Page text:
Safety is fundamental to human existence, encompassing not just our physical well-being but our emotional and psychological states as well. When we talk about safety, we usually picture comfort, protection, and the absence of danger. But it’s not always so straightforward. Take the pandemic, for example. We all tried to stay safe by staying home, but this also meant dealing with feelings of confinement and limitation. So, safety isn’t always about easy comfort. Still, there’s no denying that being safe is something we all aim for, as it plays a huge part in our overall happiness and well-being.
Consequently, “safe” is a powerful word that we like to throw around. When we employ it in a relative sense, it casually implies that something is comparatively freer from danger or harm than something else. For example, “My car is safer than yours.” However, when used in an absolute sense, we claim that something is entirely free from danger or harm – as in, “My car is safe to drive.”
Well. Define safe.
However desirable, the notion of absolute safety is a fallacy. “Safe” does not imply a definitive end state, unlike intrinsically absolute words like “empty,” “dead,” or “closed,” representing an undisputed finality. An empty glass can’t become “emptier,” and a closed door represents the highest degree of closure possible. And you rarely come across hotel reviews raving about the hygroscopic quality of their towels: Man, the Waldorf Astoria had the driest towels ever! (Though that might have more to do with the utter lack of relevance than the semantic properties of “dry.”)
In any case, the word “safe” behaves more like “big,” “hot, “strong,” or “heavy.” It’s context-specific, subjective, and must be clearly defined to be used definitively.
Indeed, risk and danger exist in every aspect of life. Yes, you can feel relatively safe from being attacked by a snake in an Igloo, but there’s no possible situation where you are completely safe from everything. Therefore, we balance our pursuit of safety with recognizing the inevitability of uncertainty and a willingness to take calculated risks.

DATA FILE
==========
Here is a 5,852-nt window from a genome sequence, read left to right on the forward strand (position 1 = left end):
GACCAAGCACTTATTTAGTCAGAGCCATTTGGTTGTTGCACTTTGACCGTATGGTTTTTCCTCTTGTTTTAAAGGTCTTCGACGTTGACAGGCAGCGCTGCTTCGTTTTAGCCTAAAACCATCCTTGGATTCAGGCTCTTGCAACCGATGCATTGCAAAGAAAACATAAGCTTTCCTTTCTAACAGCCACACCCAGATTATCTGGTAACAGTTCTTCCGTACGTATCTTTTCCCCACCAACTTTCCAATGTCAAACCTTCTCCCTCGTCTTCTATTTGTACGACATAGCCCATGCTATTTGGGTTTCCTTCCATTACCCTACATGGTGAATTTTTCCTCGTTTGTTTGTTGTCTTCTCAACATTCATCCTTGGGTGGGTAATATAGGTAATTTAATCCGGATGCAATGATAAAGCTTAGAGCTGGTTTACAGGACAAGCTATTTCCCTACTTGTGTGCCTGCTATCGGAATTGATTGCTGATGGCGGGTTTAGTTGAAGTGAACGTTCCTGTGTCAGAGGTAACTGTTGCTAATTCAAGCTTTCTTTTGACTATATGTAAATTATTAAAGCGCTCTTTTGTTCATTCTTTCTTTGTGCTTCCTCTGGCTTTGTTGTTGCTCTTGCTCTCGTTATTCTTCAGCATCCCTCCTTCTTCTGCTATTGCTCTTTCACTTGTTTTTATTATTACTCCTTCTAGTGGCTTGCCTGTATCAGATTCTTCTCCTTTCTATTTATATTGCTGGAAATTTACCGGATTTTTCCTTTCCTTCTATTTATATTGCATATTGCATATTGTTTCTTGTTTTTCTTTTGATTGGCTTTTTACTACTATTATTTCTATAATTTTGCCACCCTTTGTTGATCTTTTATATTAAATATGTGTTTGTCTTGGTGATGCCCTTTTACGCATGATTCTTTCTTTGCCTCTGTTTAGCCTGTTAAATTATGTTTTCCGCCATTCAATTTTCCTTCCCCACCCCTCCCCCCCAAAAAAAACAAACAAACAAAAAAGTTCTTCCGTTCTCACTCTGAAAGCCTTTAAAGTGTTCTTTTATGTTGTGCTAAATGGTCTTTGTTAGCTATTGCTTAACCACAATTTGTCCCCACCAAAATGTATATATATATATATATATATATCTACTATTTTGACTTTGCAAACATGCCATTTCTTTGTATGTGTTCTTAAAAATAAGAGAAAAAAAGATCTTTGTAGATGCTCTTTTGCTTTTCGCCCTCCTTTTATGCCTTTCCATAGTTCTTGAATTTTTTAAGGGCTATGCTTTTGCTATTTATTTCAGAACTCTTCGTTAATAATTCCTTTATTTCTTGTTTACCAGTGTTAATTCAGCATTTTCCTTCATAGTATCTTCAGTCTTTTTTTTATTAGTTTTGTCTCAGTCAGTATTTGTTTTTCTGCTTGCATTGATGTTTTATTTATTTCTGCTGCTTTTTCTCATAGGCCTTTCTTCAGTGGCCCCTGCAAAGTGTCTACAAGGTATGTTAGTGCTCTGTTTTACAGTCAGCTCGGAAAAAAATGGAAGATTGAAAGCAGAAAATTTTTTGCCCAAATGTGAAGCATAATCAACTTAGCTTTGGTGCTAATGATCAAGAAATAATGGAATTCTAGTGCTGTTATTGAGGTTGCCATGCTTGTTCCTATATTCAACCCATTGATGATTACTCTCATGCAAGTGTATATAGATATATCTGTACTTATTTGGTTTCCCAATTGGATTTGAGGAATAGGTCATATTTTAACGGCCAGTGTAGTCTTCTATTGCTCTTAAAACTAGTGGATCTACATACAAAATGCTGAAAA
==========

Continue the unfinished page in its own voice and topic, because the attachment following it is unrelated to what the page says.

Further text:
So, the questions are: to what extent will our general conception of safety affect the widespread adoption of self-driving cars? How much does our trust in technology play into this? How do we perceive the risks involved – and what kind of safety norms are we prepared to embrace?
Put differently, what will it take for us to comfortably pack our family into a car and let it drive itself onto Autobahn on a dark and rainy night?
Today’s popular view seems to be that autonomous vehicles (AV) will change the world as we know it. They’re expected to offer enormous societal benefits, including time savings, increased personal safety, and mobility options for non-drivers. Some even predict that this technology will change our conception of mobility, with the most significant impact on car ownership and public transportation use ever seen.
But with its safety implications, the development of autonomous driving has proven to be a challenge. Yes, human driving kills almost 1,5 million people every year. In addition, 50+ million get injured, with suffering, sorrow, and costs piling up. And yes, automation is widely recognized for its potential to reduce human errors in traffic. Still, safety assurance for AVs is a complicated matter, and solving this puzzle requires considerable technology development and divergent thinking about how vehicles are designed, deployed, and continuously updated. And this isn’t even mentioning the jungle of legal, regulatory, ethical, and societal challenges.
Naturally, this is the rabbit hole we decided to go down.
With a team of roughly 500 developers, researchers, and engineers, we’re harnessing the power of machine learning and software engineering to design, develop, and deploy automated driving technology. Our advanced software helps prevent accidents and incidents on the road, enhancing safety for everyone involved; not only does it protect the car’s occupants, but it also safeguards fellow drivers, motorcyclists, cyclists, and pedestrians.
One might say our concern also extends to moose and other wildlife, albeit with a focus on minimizing the injuries they could cause in an accident. One day, perhaps, when automation is so vigilant, so precautionary, so human-like that cars can sense and anticipate even the smallest disruption around them at a sufficient distance, even badgers might be free to socialize with their buddies across the highway whenever they please. But we’re not quite there yet.
At any rate, safety remains a significant hurdle in achieving mainstream adoption of autonomous driving. And as car safety is our signature dish, we recognize our responsibility to provide a clear definition of it. We must also articulate our safety approach and explain why we’re exceptionally equipped to help put safe, reliable, and efficient automation on the streets.
Creating such clarity would, however, necessitate a comprehensive safety report outlining the rules, regulations, and standards we follow – and the measures we implement for compliance. We would also have to quantify risk norms and differentiate between minor and severe injuries, defining acceptable and unacceptable risks.
And we do all those things. Of course we do. But we’re not getting into that here. Over a series of posts, we’ll merely scratch the surface of what AD systems face and the aspects we at Zenseact must consider as we strive to develop our technology. Like the broader AI discussion, autonomous driving most definitely sparks its fair share of philosophical debate.
Our aim here is to provide some insights into this discussion.